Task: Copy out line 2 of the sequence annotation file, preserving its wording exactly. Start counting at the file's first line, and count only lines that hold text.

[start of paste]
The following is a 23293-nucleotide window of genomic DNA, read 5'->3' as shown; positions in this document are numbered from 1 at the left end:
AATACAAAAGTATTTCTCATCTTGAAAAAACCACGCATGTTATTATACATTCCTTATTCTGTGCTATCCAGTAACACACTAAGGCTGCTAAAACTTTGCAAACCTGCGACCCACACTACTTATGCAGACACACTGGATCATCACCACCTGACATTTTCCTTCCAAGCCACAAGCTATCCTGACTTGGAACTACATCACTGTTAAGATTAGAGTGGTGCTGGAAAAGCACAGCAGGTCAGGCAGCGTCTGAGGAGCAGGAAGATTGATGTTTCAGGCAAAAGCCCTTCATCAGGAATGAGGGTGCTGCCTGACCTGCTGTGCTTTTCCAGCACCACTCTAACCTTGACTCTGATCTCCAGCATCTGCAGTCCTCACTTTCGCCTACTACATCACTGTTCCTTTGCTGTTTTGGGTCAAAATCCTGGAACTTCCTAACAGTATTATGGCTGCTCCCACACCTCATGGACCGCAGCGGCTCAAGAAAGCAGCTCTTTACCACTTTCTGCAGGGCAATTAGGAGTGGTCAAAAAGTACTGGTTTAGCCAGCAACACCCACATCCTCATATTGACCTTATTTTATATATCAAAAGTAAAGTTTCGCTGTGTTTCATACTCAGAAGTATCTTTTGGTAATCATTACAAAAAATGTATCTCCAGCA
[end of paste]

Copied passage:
AATACAAAAGTATTTCTCATCTTGAAAAAACCACGCATGTTATTATACATTCCTTATTCTGTGCTATCCAGTAACACACTAAGGCTGCTAAAACTTTGCAAACCTGCGACCCACACTACTTATGCAGACACACTGGATCATCACCACCTGACATTTTCCTTCCAAGCCACAAGCTATCCTGACTTGGAACTACATCACTGTTAAGATTAGAGTGGTGCTGGAAAAGCACAGCAGGTCAGGCAGCGTCTGAGGAGCAGGAAGATTGATGTTTCAGGCAAAAGCCCTTCATCAGGAATGAGGGTGCTGCCTGACCTGCTGTGCTTTTCCAGCACCACTCTAACCTTGACTCTGATCTCCAGCATCTGCAGTCCTCACTTTCGCCTACTACATCACTGTTCCTTTGCTGTTTTGGGTCAAAATCCTGGAACTTCCTAACAGTATTATGGCTGCTCCCACACCTCATGGACCGCAGCGGCTCAAGAAAGCAGCTCTTTACCACTTTCTGCAGGGCAATTAGGAGTGGTCAAAAAGTACTGGTTTAGCCAGCAACACCCACATCCTCATATTGACCTTATTTTATATATCAAAAGTAAAGTTTCGCTGTGTTTCATACTCAGAAGTATCTTTTGGTAATCATTACAAAAAATGTATCTCCAGCA